Friday, June 28, 2013

1306.6384 (L. Mancini et al.)

Physical properties, transmission and emission spectra of the WASP-19 planetary system from multi-colour photometry    [PDF]

L. Mancini, S. Ciceri, G. Chen, J. Tregloan-Reed, J. J. Fortney, J. Southworth, T. G. Tan, M. Burgdorf, S. Calchi Novati, M. Dominik, X. -S. Fang, F. Finet, T. Gerner, S. Hardis, T. C. Hinse, U. G. Jorgensen, C. Liebig, N. Nikolov, D. Ricci, S. Schaefer, F. Schoenebeck, J. Skottfelt, O. Wertz, K. A. Alsubai, V. Bozza, P. Browne, P. Dodds, S. -H. Gu, K. Harpsoe, Th. Henning, M. Hundertmark, J. Jessen-Hansen, N. Kains, E. Kerins, H. Kjeldsen, M. N. Lund, M. Lundkvist, N. Madhusudhan, M. Mathiasen, M. T. Penny, S. Proft, S. Rahvar, K. Sahu, G. Scarpetta, C. Snodgrass, J. Surdej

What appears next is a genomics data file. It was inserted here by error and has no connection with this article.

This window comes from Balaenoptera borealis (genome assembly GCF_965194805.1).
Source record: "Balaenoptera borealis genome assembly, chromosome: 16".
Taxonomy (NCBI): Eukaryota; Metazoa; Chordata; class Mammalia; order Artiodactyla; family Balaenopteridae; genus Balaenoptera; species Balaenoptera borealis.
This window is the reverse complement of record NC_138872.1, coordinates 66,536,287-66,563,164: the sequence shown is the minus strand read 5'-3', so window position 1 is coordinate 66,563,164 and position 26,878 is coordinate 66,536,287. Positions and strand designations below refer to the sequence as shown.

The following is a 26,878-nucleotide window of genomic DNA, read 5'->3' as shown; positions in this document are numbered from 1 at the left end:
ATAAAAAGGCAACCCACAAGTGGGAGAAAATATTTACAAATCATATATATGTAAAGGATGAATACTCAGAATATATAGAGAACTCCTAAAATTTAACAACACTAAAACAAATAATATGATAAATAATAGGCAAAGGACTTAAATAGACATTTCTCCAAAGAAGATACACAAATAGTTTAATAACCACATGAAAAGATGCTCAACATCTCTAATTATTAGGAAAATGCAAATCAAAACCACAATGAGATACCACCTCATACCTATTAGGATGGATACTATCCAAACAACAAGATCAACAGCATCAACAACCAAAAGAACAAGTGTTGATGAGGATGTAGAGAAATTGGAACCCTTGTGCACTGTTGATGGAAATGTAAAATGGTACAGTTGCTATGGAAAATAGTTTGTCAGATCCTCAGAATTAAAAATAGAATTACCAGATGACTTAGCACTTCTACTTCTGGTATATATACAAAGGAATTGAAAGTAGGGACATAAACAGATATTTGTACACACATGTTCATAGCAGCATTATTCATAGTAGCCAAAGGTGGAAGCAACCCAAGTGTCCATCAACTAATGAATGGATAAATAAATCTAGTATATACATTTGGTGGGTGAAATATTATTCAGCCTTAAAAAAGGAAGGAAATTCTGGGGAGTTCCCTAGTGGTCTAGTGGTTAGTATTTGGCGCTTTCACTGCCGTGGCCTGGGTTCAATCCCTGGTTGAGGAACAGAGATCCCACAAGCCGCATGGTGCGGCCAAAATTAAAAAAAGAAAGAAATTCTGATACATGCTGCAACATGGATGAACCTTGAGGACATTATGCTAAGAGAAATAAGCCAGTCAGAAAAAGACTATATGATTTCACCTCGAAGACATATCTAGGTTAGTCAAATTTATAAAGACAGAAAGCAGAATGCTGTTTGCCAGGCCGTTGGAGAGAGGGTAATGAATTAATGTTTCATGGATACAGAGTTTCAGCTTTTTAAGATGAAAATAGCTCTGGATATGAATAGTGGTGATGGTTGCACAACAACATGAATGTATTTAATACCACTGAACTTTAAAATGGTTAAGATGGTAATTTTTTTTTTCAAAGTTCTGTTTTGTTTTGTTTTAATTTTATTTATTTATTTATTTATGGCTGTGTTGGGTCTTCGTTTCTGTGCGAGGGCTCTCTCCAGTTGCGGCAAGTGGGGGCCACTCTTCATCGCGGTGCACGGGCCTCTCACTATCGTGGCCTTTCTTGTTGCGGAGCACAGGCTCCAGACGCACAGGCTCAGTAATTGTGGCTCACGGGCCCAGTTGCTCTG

We present new ground-based, multi-colour, broad-band photometric measurements of the physical parameters, transmission and emission spectra of the transiting extrasolar planet WASP-19b. The measurements are based on observations of 8 transits and four occultations using the 1.5m Danish Telescope, 14 transits at the PEST observatory, and 1 transit observed simultaneously through four optical and three near-infrared filters, using the GROND instrument on the ESO 2.2m telescope. We use these new data to measure refined physical parameters for the system. We find the planet to be more bloated and the system to be twice as old as initially thought. We also used published and archived datasets to study the transit timings, which do not depart from a linear ephemeris. We detected an anomaly in the GROND transit light curve which is compatible with a spot on the photosphere of the parent star. The starspot position, size, spot contrast and temperature were established. Using our new and published measurements, we assembled the planet's transmission spectrum over the 370-2350 nm wavelength range and its emission spectrum over the 750-8000 nm range. By comparing these data to theoretical models we investigated the theoretically-predicted variation of the apparent radius of WASP-19b as a function of wavelength and studied the composition and thermal structure of its atmosphere. We conclude that: there is no evidence for strong optical absorbers at low pressure, supporting the common idea that the planet's atmosphere lacks a dayside inversion; the temperature of the planet is not homogenized, because the high warming of its dayside causes the planet to be more efficient in re-radiating than redistributing energy to the night side; the planet seems to be outside of any current classification scheme.
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